critical parts run as a service, for example) or to the input device (not
providing a keyboard, for example). The Ctrl-Alt-Del combination is
particular difficult-to-impossible to block in software, because it has a
very special, high-priority-override meaning in Windows. If Windows
provided an approved mechanism for disabling or otherwise diverting that
key combination, it could cause serious security issues when that
mechanism was used by malicious software.

Some of the other combinations might be interceptable by keyboard hooks or
the like, but even there one should tread cautiously. It's practically
never the correct solution for one application to hijack the operating
system's normal UI behavior.

Pete
Aug 24 '08 #6
I'd love to forward your message to my managers and VPs here, but I know they
would not read it and it would likely result in my unemployment. :)

"Peter Duniho" wrote:
On Sun, 24 Aug 2008 09:24:06 -0700, jp2msft
<jp*****@discussions.microsoft.comwrote:
Imagine having Machines out on the floor and an application you wrote
keeps
someone from accidentally getting killed. [...]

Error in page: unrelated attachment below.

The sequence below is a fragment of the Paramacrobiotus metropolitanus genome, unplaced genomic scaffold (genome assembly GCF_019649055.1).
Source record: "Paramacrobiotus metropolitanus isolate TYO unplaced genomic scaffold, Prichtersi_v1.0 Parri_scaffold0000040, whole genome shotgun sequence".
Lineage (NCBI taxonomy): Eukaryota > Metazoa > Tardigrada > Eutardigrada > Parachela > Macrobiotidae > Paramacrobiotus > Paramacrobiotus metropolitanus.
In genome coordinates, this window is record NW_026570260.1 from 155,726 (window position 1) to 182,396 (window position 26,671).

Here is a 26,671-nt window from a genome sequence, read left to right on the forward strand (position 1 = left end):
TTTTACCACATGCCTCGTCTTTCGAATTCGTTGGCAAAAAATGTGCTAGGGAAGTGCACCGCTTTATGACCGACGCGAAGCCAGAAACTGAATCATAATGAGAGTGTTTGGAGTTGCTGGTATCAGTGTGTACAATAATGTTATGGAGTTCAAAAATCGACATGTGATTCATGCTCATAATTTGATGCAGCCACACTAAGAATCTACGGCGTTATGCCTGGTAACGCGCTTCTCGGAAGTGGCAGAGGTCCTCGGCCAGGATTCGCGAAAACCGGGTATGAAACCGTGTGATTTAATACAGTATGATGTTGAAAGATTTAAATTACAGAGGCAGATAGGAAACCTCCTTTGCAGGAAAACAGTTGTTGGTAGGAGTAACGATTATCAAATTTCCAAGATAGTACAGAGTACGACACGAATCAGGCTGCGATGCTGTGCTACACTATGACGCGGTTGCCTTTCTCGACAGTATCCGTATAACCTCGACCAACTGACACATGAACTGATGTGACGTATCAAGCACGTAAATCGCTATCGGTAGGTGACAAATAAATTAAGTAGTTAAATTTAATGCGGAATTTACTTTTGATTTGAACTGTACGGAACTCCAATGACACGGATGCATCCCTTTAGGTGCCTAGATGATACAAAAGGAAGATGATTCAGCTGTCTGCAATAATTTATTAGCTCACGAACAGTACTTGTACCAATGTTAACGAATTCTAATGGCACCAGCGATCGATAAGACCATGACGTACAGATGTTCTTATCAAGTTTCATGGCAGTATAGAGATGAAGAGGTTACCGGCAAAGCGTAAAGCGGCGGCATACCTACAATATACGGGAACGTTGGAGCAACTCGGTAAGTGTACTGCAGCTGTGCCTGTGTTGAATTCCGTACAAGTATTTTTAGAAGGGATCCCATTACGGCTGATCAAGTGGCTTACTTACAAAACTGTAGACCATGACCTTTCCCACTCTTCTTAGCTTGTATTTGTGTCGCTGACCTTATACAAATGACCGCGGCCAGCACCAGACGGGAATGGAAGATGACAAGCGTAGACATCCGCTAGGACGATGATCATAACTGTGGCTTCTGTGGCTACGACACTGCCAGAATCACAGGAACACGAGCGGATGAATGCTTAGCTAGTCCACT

All due respect, if you've got a machine that keeps someone from getting
killed, Windows isn't the right operating system. Neither is Linux, Mac
OS, or Unix for that matter.

For less critical applications, but where it's still important to keep
users from meddling, there are certain techniques that apply. But they
generally involve not giving the user access to the application (the
critical parts run as a service, for example) or to the input device (not
providing a keyboard, for example). The Ctrl-Alt-Del combination is
particular difficult-to-impossible to block in software, because it has a
very special, high-priority-override meaning in Windows. If Windows
provided an approved mechanism for disabling or otherwise diverting that
key combination, it could cause serious security issues when that
mechanism was used by malicious software.

Some of the other combinations might be interceptable by keyboard hooks or
the like, but even there one should tread cautiously. It's practically
never the correct solution for one application to hijack the operating
system's normal UI behavior.

Pete
Aug 25 '08 #7

It is actually very easy to remove Ctrl-Alt-Del from Linux for reboot.
You can even remove the Power switch monitor.

One way to manage killing applications is to have another process monitor
the first and restart it if it fails.
Aug 25 '08 #8